Scientists have created a revolutionary new electronic membrane that could replace pacemakers, fitting over a heart to keep it beating regularly over an indefinite period of time.
The device uses a “spider-web-like network of sensors and electrodes” to continuously monitor the heart’s electrical activity and could, in the future, deliver electrical shocks to maintain a healthy heart-rate.
Researchers from the University of Illinois at Urbana-Champaign and Washington University in St. Louis used computer modelling technology and a 3D-printer to create a prototype membrane and fit it to a rabbit’s heart, keeping the organ operating perfectly “outside of the body in a nutrient and oxygen-rich solution”.
The use of high-resolution imaging technology means that unlike current pacemaker and implantable defibrillator technology, the thin, elastic membrane will be custom-made to fit “snugly” over the real heart.
"When it senses such a catastrophic event as a heart attack or arrhythmia, it can also apply a high definition therapy,” said biomedical engineer Igor Efimov of Washington University, who helped design and test the device.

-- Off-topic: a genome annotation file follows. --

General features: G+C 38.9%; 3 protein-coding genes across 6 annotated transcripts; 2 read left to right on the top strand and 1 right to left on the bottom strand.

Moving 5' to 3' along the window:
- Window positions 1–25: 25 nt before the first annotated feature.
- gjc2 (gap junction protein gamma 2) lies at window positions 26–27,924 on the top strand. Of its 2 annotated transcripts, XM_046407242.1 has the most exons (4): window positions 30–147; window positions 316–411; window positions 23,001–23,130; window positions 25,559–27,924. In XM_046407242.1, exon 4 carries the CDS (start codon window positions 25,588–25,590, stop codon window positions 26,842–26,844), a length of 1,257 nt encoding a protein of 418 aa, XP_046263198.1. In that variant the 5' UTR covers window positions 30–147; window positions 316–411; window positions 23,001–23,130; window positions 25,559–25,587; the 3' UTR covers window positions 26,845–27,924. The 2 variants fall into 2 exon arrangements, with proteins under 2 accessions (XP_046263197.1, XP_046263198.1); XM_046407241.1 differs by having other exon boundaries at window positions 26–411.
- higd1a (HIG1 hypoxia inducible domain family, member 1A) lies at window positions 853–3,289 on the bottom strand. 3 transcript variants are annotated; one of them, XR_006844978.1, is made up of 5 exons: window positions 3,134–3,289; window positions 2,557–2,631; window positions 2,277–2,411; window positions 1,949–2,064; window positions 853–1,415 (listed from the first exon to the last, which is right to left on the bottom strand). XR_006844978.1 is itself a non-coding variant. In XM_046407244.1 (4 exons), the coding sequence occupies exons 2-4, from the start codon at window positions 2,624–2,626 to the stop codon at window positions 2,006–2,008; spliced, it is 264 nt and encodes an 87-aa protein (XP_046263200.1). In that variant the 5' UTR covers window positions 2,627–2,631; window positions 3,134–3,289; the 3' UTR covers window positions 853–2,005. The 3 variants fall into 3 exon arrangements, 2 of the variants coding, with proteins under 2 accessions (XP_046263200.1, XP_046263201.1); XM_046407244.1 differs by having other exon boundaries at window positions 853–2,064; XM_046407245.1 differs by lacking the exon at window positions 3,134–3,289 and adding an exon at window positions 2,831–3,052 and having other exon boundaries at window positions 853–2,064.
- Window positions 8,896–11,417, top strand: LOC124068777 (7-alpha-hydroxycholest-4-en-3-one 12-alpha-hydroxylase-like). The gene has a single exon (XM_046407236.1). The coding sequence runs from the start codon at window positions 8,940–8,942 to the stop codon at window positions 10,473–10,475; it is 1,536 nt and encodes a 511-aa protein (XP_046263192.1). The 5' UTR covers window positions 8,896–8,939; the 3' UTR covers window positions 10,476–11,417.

“It can apply stimuli, electrical stimuli, from different locations on the device in an optimal fashion to stop this arrhythmia and prevent sudden cardiac death,” Efimov told local radio station KWMU-1.
‘Cardiac socks’ of a similar design have been around since the 1980s but have previously been crude, fabric sleeves with electrodes sewn into place. This makes keeping the sensors in full contact with that famously restive organ the heart extremely difficult, if not impossible.
The innovation in this new device is the use of stretchable electronics developed by John Rogers, a materials scientists from the University of Illinois.
Although Rogers' electronics use the same rigid materials found in normal electronics (eg silicon), the circuits are laid out in curved, s-shaped design that allows them to stretch and bend without breaking.
Rogers himself compared the silicon sleeve to the pericardium, the heart’s own membrane, telling KWMU-1 that “this artificial pericardium is instrumented with high quality, man-made devices that can sense and interact with the heart in different ways that are relevant to clinical cardiology.”
Although immediate use for the device will be as a research tool allowing scientists to study how heart rate changes in response to different conditions in the future, electronic membranes of this sort could become common, monitoring at-risk individuals and safeguarding them from heart attacks.
The research is published in the journal Nature Communications.
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